• Regular registration (June 11–June 24): $30 for non-members / $35 for non-members.
  • Public transit from the Loop: Brown Line (Kimball-bound) to Francisco stop. Use Google Maps for more specific directions.
  • For those interested in going to the museum together from the official APALA hotel, APALA member Paolo Gujilde will meet at 10:45AM in the lobby of the Westin River North and escort the group via public transit to the museum.

Saturday, June 29, 2013
Begins 7PM – APALA’s Annual 2013 dinner will be an intimate affair at the Oak Park home of writer Mary Anne Mohanraj. Enjoy a catered and home cooked buffet-style dinner of traditional Sri Lankan dishes (including vegetarian/vegan options) while mingling with friends old and new. Dr. Mohanraj is Professor of Fiction and Literature and Associate Director of Asian and Asian American Studies at the University of Illinois-Chicago. She has authored nine titles, including Bodies in Motion, and is also a translator, Asian American arts organizer, and Executive Director of DesiLit.org. Dr. Mohanraj will be cooking part of the meal and will read pieces from her writings.

  • Early-bird price (before June 10, 2013): $30 for APALA members / $40 for non-members.
  • Regular price (after June 10, 2013): $35 for APALA members / $45 for non-members.
  • You will receive Mary Anne’s home address in your registration confirmation email.
  • Public transit from the Westin River North: From the Clark/Lake stop, take the Green Line (Harlem-bound) to Harlem Green train stop. Use Google Maps for more specific directions.
  • Public transit from McCormick Place: Best to take free ALA shuttle back to the hotel and catch the Green Line as explained above.
  • Cab ride from downtown to Oak Park would be around $25.
  • For those interested in going to Mary Anne’s home together, APALA member Paolo Gujilde will meet at 6PM in the lobby of the Westin River North and escort the group via public transit to her home.

Sign up here for both events: www.apalaweb.org/registration  

Please share with your friends, colleagues, and other people who might be interested.
Register early and take advantage of the early-bird registration option. Early registration will help us tremendously with ordering food. Thank you!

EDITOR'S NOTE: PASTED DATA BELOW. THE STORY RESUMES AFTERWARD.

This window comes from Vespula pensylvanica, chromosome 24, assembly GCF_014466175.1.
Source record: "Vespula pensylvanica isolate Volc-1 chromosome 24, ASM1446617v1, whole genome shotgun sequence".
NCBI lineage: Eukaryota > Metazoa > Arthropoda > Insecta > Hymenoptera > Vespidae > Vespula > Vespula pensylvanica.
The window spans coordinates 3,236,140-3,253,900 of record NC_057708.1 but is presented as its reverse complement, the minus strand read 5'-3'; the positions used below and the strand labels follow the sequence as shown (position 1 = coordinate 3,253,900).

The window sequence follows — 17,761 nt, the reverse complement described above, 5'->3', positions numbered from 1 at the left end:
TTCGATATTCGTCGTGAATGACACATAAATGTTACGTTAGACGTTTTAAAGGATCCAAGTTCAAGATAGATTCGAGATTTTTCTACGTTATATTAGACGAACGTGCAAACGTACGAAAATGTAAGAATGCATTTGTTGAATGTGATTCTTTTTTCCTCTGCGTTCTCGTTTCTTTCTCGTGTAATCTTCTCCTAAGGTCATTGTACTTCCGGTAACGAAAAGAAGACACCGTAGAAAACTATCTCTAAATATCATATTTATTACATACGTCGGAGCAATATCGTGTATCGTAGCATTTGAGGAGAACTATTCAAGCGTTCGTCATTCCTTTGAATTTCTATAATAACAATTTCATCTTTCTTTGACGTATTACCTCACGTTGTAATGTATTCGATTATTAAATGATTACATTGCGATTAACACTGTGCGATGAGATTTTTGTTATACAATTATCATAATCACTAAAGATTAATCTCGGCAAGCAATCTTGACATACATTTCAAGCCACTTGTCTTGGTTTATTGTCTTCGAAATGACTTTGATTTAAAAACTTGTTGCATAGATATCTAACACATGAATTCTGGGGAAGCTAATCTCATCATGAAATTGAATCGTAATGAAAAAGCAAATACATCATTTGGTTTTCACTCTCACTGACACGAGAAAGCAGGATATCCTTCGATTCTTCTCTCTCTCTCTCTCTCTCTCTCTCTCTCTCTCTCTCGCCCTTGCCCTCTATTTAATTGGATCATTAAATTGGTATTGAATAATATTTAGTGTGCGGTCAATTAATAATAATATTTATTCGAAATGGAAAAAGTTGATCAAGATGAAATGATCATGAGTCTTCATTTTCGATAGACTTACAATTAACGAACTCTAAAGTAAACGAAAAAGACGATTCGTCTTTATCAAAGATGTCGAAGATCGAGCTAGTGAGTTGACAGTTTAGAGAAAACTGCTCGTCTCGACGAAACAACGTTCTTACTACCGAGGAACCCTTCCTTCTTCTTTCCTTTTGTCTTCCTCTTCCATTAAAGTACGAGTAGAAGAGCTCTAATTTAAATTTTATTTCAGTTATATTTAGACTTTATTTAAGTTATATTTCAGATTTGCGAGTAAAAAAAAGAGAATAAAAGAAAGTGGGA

Questions? Contact Samanthi Hewakapuge, samanthi@uic.edu.


Download PDF flyer of APALA events at ALA13:


 

APALA Events at ALA Midwinter 2013 [UPDATED]

Updated: January 4, 2013

Join APALA colleagues and friends this January for our three Midwinter events in Seattle. Registration information is below.

 

APALA Field Trip to the Wing Luke Museum
Friday, January 25, 2013

11AM – 2PM 

Enjoy a private guided tour of the Smithsonian-affiliated Wing Luke Museum of the Asian Pacific American Experience in its historic Chinatown building, a former hotel, where the museum has been housed since 2008. Our 1½ hour-long tour will be followed by a casual group lunch (pay-your-own) at nearby Henry’s Taiwan Plus.

Prices

    • $10 for APALA members/$20 for non-members on or before January 1, 2013.
    • $15 for APALA members/$25 for non-members between January 2, 2013 and January 20, 2013.

Sign up now!

 

Executive Board Meeting (APALA) — Open Meeting
Friday, January 25, 2013 
7:30PM — 9:30PM

Location: Grand Hyatt Seattle (Room: Leonesa I)

Open meeting: No registration required.

 

APALA Dinner with Special Guest David H.W. Wong
Saturday, January 26, 2013

7 PM – 9PM 

APALA’s Midwinter 2013 dinner will be at Thoa’s in downtown Seattle near the Seattle Art Museum and will feature special guest David H.T. Wong, APA activist, architect, and author of Escape to Gold Mountain: A Graphic History of the Chinese in North America. Enjoy a banquet-style Vietnamese dinner (vegetarian option available). Also, Thoa’s has graciously offered to extend their happy hour for us to 7PM that evening, so feel free to show up early and mingle in the tiki bar!

Prices

    • $25 for APALA members/$35 for non-members before January 1, 2013.
    • $30 for APALA members/$40 for non-members between January 1, 2013 and January 20, 2013.

Sign up now!

Questions? Email Becka Kennedy, Chair, Taskforce for Midwinter 2013 Local Arrangements

Visit to Museum of Chinese in America

Please join the New England Chapter of the Asian/Pacific American Librarians Association (APALA) on an educational visit to the Museum of Chinese in America in New York City. We have arranged for an hour-long tour of gallery highlights and an introduction to the comics and graphic novels exhibit on Wednesday, October 31st at 3:00 PM. The cost is $6.00 per person. Optional dinner to follow tour!